There are several passages of Scripture that give a succinct summary of the Christian life. Philippians 3:3 is one, 1 Thessalonians 1:9–10 is another, Galatians 2:20 too. I find myself thinking about a lot about another, 2 Corinthians 4:6–7.
In 2 Corinthians 3:7–18, Christ is contrasted to Moses. We remember the story of Moses speaking with God – when he came back down from the mountain, his face shone and he didn't realize it (Exodus 34:29–35). The children of Israel had Moses cover his face with a veil so that they could look at him. Now the glory of God is shining in the face of Jesus Christ. Unlike Moses, we are to look on Him without a veil. And when we do, His glory transforms us.
In 2 Corinthians 4:6–12, we have something Exodus didn't talk about: when we've been gazing at the glory of the Lord with unveiled faces, then God shines that same glory out of our hearts. It's the God who commanded light to shine out of darkness – the God who needs nothing to work with – who does this. He shines the "light of the knowledge of the glory of God in the face of Jesus Christ" out of our hearts.
Paul does that a lot, he talks about "the God who..." I've learned to pay attention to those small phrases, because they reveal an awful lot about the point the passage is making. Here it's the God who doesn't need any raw materials: He brought light out of darkness.
It's not mentioned in these verses, but we might pause a moment and consider that the first time God commanded light to shine out of darkness it didn't cost Him anything. He is God, He spoke and it was done. But in shining the light out of darkness in our hearts, the cost to Him was tremendous. It cost His Son.
2 Corinthians 4:7 goes on to say that God has deliberately put this treasure – the light of the knowledge of the glory of God in the face of Jesus Christ – in earthen vessels. He has chosen an entirely inappropriate vessel for His treasure. Why? Because He wants to be sure that we realize it's of God and not of us.
The passage doesn't actually mention the story of Gideon (Judges 7:16–21), but there are some striking parallels. First, we find that God carefully reduced the number of Gideon's men until they were down to 300 (Judges 7:1–7). We find, too, that God explicitly told Gideon why: He wanted there to be no question that it was He who brought victory, not strength of arms (Judges 7:2). Second, the weapons in the hands of Gideon's men were trumpets and torches (lights) hidden in earthen vessels (Judges 7:16).
We realize Gideon's plan was to reveal the torches not by lifting the vessels off the torches, but by breaking the earthen vessels. This is precisely what 2 Corinthians 4:10–12 goes on to talk about. As death works in us, the life of Jesus (notice here it's not "Christ Jesus" nor "Jesus Christ", but "Jesus") is revealed in our mortal bodies.
Susan has pointed out (quite correctly) that we don't cease to exist. Christianity is not Buddhism: we are not striving to become nothing. I'm afraid sometimes it sounds like that's what I'm saying – it's not. 2 Corinthians 4:16 makes it clear: there is an outward man that is broken down as death works in us, but there is an inward man that is renewed by this same process.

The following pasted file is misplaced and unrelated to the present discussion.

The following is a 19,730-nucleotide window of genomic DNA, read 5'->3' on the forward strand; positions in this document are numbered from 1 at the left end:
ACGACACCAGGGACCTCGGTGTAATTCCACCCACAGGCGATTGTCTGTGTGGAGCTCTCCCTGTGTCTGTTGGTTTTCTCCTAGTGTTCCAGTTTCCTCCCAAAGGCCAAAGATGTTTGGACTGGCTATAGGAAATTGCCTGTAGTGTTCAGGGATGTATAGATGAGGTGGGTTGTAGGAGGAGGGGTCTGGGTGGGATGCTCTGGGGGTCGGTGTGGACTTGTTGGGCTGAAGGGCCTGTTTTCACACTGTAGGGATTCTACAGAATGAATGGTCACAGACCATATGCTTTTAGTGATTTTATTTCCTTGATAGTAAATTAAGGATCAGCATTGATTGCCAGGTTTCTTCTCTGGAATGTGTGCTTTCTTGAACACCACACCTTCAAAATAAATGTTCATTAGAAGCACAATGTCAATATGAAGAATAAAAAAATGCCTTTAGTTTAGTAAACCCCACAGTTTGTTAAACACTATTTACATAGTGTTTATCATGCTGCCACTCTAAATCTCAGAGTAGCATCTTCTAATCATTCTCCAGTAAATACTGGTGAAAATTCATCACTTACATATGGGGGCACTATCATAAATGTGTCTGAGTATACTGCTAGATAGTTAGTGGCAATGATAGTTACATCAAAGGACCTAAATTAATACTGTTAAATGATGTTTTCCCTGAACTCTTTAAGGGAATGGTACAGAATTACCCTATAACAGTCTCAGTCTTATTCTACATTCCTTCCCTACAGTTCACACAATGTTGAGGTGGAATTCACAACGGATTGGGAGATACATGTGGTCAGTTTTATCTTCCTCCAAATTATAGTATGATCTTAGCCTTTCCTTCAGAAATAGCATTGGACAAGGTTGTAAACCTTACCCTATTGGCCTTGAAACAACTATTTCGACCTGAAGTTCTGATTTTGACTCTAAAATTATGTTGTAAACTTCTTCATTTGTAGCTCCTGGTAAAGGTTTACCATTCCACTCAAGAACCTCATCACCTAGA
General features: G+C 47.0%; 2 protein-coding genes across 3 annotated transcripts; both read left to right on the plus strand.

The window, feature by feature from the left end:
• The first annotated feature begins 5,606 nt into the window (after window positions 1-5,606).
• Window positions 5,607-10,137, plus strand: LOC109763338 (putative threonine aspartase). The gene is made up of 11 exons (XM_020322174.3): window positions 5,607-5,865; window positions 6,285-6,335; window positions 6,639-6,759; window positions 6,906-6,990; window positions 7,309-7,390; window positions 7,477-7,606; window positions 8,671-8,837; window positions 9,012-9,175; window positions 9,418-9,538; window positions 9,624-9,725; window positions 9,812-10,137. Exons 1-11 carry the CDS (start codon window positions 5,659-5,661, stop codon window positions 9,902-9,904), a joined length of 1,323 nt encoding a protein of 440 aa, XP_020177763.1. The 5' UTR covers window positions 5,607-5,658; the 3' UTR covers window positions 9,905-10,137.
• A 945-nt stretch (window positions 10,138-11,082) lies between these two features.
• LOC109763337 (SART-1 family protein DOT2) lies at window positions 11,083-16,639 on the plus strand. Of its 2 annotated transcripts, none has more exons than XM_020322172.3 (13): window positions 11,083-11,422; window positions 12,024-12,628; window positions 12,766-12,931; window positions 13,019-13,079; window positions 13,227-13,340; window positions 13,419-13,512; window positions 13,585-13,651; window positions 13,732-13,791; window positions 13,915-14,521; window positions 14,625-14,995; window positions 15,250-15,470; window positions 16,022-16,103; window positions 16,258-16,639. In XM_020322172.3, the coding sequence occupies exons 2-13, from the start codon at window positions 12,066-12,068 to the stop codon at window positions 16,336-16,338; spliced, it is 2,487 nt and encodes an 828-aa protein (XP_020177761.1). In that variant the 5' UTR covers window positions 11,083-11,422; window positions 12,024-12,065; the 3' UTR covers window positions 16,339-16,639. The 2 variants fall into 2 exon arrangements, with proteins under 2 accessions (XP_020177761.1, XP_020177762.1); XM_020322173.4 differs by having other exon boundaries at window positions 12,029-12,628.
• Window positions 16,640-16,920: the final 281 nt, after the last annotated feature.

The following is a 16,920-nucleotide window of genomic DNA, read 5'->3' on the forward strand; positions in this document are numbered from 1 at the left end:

We saw this same contrast in Romans 7:22–23. There is an inward man delighting in the Law of God, but there is a law of sin in my members. What's the conclusion to the conflict in Romans 7? There the man cries out, "Who shall deliver me out of this body of death?" (Romans 7:24). Romans 8 picks up this theme in v. 10, where we find that the body is dead because of sin, but the spirit life because of righteousness. Romans 8 goes on to resolve this conflict in v. 23: we groan now, awaiting the redemption of the body. The Son of God is coming to change our bodies to be like His body (Philippians 3:21).
If I may pause here a minute: our hope as Christians is the resurrection of our mortal bodies to immortality. Someone once quoted 1 Thessalonians 4:17 to me about a man who is now asleep in Christ, "he is ever with the Lord." Of course that's entirely wrong – that phrase is clearly talking about those who shall have been raised into immortality. The dead in Christ haven't been made perfect without us: they await the resurrection just like we do. Our hope is, in a sense, physical: we await the resurrection of our mortal bodies. We might actually make it to that resurrection without dying, but all who are in Christ will be raised in what the Lord Jesus called the "resurrection of life" (John 5:29).
But our bodies haven't been raised to immortality yet. In a sense, that's really what the Christian life is – it's the life of Jesus manifested in mortal flesh (2 Corinthians 4:11). It's all about treasure in earthen vessels. It's about God's power seen in bodies that have yet to be redeemed.
It's true that the old man has died and the new man doesn't have to. At the same time, we recognize that death is the tool God has chosen to reveal Christ in us (2 Corinthians 4:10–12). We see the same truth in Colossians 3:1–5, because we have died with Christ, we are called to put to death our members on the earth. It's not that we are called to die, but we all carry about with us things that need to be put to death (Romans 8:12–14).
When the Son of God comes to change our mortal bodies, we won't have those things any more: there'll be no need to put to death the deeds of the body. But until then, death works in us.